3. Regulatory Challenges: 2022 brought many changes and advances in the regulatory environment around drones. Early in the year, the FAA’s Beyond Visual Line of Sight Aviation Rulemaking Committee (BVLOS ARC) issued its recommendations, and many in the drone world expressed optimism that this would lead to faster waiver approvals and continued regulatory change.
Although the situation is improving, many in the industry still express frustration that the waiver approval process is too long and cumbersome and that regulations are holding them back from fully embracing drones. Still, many companies believe that the FAA approval process can be accelerated by continually demonstrating the safety of drone operations.
Speaking with Commercial UAV News, PAU’s Will Wheeler stated that his company’s relationship with the FAA “has been strengthened” since 2018. “We developed quite a significant safety case to be able to go after additional beyond visual line of sight approvals because of the flight time, flight hours, maintenance records, and everything else that we can provide,” he said. “Now, the FAA recognizes our level of operational success when we seek additional approvals.”
4. Systems Issues: Today’s drones are great, but they aren’t perfect. For many energy and utility applications, drones cannot fly long enough or far enough or carry the necessary payloads for them to be cost-effective.
For example, limited battery life restricts the time and distance a drone can fly. Companies using drones for power line inspections, for example, may be reluctant to integrate drones because of issues around recharging and refueling. Moreover, companies must be mindful of balancing the types of imaging and data collection equipment they use for projects with a drone’s ability to carry that payload and perform necessary functions.
Despite these concerns, many throughout the uncrewed world are hard at work developing long-lasting power sources, more powerful drones, and innovative docks and charging stations. These advances could encourage energy and utilities companies to “take the leap” into uncrewed systems.
5. Managing Expectations: The “hype” around drone technology is well-founded, but high expectations can make it hard for energy and utility industry leaders to understand that uncrewed systems are not going to solve all of their problems (at least not right away).
During the Commercial UAV News webinar referenced above, Chevron’s Larry Barnard offered advice on managing expections:
“Be prepared to do some marketing and promotion. If you're the person who has brought this technology in and you're confident in the value it will provide your company, you need to be willing to do the long hours. Have discussions, inject yourself into team meetings, including teams that you don't belong to, and do a presentation to help them understand the capabilities you're trying to bring in,” he said. “Aside from having a sponsor on a leadership team, or other decision-making body, that's always a good idea to have somebody who has your back when you're not around by the water cooler. Somebody that could push you into a direction and share with you what your leadership team might be looking for or what might be the concerns moving forward so you can either address them or otherwise mitigate them.”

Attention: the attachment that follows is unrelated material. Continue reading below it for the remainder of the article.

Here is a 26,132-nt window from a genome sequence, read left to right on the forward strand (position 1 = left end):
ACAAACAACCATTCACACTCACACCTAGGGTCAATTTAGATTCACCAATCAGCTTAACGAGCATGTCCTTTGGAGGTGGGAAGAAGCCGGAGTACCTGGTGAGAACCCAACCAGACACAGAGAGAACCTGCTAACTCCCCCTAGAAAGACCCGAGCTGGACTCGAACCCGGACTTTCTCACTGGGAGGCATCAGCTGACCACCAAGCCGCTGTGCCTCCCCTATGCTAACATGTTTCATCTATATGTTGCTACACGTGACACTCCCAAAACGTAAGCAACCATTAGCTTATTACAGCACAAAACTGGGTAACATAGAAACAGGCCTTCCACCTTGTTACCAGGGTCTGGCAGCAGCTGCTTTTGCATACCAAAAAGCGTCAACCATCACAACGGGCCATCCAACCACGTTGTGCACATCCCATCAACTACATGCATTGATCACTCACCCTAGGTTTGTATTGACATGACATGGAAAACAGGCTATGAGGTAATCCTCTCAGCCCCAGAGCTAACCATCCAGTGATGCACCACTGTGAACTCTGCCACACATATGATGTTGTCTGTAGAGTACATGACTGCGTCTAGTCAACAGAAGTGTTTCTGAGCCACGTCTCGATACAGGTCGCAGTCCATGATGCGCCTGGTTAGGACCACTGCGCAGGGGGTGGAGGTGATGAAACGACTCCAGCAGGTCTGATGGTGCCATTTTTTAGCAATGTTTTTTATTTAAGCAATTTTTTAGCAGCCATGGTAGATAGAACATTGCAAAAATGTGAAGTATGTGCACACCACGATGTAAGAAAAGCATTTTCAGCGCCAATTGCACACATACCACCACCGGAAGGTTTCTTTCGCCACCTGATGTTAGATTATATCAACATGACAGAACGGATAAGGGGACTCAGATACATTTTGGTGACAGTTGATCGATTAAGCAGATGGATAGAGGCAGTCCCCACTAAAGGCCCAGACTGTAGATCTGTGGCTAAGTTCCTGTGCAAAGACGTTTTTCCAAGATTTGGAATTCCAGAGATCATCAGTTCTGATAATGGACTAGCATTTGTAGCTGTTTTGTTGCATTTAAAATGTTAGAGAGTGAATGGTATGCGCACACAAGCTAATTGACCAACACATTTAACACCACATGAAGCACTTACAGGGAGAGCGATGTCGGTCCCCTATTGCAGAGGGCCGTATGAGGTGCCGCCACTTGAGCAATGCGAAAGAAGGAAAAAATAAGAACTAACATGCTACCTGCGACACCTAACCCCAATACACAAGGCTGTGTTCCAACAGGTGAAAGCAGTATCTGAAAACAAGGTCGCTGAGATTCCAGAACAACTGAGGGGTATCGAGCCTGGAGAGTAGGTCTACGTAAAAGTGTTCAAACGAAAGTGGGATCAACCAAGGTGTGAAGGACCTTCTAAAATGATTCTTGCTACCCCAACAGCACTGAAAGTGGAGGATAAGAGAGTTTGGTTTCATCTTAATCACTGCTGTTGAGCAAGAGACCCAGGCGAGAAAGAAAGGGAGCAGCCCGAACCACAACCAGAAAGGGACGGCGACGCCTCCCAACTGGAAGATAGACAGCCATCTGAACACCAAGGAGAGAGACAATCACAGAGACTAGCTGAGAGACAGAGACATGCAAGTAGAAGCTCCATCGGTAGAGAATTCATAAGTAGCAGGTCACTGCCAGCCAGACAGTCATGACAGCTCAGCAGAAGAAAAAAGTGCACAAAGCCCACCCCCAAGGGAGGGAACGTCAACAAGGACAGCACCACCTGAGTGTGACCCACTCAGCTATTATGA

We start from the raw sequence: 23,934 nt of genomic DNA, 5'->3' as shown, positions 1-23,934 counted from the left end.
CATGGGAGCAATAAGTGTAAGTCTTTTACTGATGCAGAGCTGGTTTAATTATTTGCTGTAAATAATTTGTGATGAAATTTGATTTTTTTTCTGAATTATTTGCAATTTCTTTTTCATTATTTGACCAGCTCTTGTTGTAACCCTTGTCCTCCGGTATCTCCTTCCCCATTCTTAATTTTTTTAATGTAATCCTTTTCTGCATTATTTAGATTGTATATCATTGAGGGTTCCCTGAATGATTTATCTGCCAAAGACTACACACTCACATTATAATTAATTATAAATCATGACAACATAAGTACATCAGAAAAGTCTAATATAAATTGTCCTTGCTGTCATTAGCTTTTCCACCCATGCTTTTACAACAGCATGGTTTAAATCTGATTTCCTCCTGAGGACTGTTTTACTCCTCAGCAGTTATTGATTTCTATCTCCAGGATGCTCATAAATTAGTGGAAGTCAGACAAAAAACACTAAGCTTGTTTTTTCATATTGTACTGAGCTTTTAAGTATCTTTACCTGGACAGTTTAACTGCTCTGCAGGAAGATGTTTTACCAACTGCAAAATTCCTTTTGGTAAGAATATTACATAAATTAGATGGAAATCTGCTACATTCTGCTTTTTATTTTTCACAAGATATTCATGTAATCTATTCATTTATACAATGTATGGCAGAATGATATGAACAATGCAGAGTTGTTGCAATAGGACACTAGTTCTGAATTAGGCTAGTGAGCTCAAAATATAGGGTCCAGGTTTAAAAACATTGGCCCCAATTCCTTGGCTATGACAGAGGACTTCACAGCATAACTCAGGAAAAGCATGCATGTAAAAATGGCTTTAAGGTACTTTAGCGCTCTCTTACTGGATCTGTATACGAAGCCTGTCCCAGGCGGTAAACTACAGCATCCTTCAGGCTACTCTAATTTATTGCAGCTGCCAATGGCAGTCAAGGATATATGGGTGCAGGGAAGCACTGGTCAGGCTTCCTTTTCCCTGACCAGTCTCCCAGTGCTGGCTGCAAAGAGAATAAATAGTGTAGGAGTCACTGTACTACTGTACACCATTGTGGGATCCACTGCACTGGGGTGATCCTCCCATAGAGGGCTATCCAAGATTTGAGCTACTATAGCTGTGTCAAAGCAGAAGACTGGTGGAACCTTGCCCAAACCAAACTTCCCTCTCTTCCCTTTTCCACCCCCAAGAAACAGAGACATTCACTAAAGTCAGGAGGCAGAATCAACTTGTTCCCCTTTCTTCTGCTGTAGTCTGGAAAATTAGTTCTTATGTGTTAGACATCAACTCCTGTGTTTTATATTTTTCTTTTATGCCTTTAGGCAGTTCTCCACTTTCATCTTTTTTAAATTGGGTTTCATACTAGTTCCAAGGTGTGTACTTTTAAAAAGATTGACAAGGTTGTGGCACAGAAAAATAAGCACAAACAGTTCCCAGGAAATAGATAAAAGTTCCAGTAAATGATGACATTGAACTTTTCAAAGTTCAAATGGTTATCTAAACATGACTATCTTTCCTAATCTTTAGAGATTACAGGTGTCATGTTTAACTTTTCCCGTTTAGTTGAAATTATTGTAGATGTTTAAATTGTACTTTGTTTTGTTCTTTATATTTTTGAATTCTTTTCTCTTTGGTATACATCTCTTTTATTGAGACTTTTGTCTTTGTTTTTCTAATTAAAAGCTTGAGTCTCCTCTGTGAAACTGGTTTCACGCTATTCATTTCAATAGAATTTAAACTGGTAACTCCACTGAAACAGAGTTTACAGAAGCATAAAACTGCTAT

6. Waiting for New Advances: Drone technology is constantly changing, and some companies are waiting for new advances or “perfect” solutions before they commit to uncrewed operations.
A recent article from Inside Unmanned Systems on drones in the energy sector suggested that new technologies will ultimately drive integration. “(M)ore widespread adoption of drones will be driven by improved flight autonomy, AI analytics and regulatory pathways that allow for remote operations," the article said.
Cyberhawk’s Chris Fleming agrees that emerging technology will spur UAV adoption in energy and utilities. “Object avoidance technology will give us the ability to fly closer to assets, and we’ll be able to get the type of data we need,” he stated. “Also, as the cost of data capture decreases, you won't need as many people involved, so asset owners will actually want to do more frequent inspections.”
So, while better technology is on the horizon, exceptional uncrewed systems are here today, ready to help energy and utilities companies increase value, improve operations, and enhance safety.
Please check out our articles on barriers to drone adoption in infrastructure & transportation and surveying & mapping, and watch for upcoming articles in our “6 Barriers to Drone Adoption” series in the weeks to come.